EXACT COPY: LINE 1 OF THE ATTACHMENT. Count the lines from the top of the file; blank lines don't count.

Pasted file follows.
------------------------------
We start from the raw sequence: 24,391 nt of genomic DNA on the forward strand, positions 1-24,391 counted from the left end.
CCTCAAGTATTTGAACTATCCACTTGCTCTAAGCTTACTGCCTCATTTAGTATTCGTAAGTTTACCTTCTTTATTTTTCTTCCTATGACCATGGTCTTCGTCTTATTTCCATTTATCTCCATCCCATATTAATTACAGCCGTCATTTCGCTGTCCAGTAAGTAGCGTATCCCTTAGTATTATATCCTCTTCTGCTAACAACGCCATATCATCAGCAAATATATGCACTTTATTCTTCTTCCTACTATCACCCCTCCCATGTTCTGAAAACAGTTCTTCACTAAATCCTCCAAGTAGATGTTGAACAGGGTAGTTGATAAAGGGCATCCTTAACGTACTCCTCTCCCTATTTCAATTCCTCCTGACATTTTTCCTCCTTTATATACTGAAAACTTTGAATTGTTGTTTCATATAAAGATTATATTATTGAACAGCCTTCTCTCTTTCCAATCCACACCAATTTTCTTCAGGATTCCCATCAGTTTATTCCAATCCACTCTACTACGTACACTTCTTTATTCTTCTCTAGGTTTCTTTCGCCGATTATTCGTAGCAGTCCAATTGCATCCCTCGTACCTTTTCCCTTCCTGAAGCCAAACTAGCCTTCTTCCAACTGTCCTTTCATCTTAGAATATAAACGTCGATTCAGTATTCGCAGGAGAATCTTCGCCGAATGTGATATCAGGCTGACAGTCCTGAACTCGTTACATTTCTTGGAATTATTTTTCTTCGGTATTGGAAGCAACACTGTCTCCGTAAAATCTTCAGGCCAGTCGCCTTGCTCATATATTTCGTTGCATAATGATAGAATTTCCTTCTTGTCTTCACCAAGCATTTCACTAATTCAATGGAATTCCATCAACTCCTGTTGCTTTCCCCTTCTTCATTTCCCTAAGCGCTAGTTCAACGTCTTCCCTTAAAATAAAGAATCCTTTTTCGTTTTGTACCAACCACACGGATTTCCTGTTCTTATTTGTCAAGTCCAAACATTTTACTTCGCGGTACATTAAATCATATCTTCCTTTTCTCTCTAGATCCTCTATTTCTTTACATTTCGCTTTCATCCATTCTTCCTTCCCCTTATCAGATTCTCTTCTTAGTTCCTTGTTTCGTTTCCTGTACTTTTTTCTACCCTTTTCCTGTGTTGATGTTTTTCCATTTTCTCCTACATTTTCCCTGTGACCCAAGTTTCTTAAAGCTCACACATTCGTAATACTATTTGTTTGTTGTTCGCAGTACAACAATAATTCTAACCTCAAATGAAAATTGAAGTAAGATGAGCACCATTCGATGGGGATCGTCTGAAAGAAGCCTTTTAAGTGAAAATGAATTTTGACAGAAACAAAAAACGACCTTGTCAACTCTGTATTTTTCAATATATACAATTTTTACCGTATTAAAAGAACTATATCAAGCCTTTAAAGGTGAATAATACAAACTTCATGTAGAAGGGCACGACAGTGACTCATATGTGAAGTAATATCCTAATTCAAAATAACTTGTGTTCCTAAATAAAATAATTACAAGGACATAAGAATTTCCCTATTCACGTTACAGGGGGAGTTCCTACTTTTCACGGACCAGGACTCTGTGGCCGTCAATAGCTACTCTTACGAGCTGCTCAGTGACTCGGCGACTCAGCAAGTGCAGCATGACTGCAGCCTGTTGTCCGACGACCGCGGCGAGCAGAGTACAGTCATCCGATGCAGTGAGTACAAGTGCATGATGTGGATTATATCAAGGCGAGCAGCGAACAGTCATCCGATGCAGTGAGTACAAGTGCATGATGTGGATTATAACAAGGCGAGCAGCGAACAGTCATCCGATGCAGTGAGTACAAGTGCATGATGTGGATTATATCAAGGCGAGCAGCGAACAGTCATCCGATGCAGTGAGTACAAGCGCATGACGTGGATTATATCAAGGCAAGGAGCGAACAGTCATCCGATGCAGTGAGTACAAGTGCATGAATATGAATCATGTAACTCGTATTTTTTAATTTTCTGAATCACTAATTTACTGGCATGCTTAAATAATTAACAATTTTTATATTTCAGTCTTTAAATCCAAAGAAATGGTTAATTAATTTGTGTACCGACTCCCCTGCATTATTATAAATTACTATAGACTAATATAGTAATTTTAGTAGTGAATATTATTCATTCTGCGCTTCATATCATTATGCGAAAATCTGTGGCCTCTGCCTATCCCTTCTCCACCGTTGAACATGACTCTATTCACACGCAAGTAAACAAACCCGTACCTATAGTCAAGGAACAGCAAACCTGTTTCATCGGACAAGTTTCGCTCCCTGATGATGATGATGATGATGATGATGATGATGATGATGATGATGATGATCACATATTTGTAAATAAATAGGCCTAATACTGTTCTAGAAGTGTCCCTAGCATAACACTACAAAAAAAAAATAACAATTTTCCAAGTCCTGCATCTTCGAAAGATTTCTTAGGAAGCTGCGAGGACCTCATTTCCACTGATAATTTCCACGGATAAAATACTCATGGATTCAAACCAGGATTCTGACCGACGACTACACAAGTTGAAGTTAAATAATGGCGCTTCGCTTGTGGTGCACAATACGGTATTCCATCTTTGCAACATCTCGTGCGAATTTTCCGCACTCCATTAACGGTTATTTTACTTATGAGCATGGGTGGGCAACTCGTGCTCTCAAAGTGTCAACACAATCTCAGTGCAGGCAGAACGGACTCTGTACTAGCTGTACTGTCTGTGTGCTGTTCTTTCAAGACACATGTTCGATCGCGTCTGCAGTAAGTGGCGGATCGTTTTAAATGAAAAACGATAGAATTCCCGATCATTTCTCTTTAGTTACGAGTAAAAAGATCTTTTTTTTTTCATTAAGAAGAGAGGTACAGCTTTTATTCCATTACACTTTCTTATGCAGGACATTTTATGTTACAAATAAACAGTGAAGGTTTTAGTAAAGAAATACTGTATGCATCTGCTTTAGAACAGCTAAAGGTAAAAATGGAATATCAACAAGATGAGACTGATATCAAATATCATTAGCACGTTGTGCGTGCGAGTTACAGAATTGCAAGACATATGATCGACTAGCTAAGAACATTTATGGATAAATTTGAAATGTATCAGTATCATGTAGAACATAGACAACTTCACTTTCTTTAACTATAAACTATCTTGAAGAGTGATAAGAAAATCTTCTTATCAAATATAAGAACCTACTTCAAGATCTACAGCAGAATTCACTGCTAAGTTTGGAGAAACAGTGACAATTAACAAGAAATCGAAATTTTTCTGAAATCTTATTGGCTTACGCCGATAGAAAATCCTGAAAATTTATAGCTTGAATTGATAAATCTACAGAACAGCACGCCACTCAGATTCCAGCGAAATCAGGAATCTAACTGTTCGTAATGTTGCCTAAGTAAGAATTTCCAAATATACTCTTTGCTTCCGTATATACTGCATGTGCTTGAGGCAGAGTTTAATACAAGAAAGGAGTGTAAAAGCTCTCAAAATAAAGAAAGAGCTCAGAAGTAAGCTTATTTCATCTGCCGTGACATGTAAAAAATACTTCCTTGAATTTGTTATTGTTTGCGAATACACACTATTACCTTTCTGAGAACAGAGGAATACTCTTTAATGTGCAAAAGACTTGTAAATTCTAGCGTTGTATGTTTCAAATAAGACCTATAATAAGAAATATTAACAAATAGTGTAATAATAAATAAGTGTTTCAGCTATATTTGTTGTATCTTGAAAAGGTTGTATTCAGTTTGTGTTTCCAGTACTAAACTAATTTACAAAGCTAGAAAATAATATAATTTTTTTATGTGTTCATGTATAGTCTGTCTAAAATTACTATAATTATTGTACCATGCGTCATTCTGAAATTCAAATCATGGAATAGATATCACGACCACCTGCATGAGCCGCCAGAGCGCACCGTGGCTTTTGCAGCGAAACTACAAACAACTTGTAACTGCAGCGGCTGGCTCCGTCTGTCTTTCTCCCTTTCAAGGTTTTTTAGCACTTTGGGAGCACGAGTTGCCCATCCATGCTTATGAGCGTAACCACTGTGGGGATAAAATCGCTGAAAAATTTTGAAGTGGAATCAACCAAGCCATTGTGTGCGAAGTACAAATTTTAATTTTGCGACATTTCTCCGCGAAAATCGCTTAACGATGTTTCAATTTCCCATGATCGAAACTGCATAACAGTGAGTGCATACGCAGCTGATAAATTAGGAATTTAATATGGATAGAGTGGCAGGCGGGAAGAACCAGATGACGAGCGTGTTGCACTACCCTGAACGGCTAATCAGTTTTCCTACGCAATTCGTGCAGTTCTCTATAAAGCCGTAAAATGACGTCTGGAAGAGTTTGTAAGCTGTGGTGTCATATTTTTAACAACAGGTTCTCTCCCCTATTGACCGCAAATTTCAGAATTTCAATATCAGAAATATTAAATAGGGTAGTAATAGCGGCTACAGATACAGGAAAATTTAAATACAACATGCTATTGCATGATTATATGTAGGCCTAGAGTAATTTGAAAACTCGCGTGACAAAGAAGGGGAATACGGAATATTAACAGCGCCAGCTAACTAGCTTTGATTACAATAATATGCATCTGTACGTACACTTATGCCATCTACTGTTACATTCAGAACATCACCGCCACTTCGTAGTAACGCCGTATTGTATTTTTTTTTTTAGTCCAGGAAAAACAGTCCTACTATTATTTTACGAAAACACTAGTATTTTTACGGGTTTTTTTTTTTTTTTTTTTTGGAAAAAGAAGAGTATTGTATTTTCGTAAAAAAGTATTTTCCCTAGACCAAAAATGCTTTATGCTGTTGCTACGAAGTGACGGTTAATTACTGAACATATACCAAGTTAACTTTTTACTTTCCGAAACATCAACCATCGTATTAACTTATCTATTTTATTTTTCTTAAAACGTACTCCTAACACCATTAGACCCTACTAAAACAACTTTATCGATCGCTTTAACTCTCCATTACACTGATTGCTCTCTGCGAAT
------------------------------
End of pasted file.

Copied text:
We start from the raw sequence: 24,391 nt of genomic DNA on the forward strand, positions 1-24,391 counted from the left end.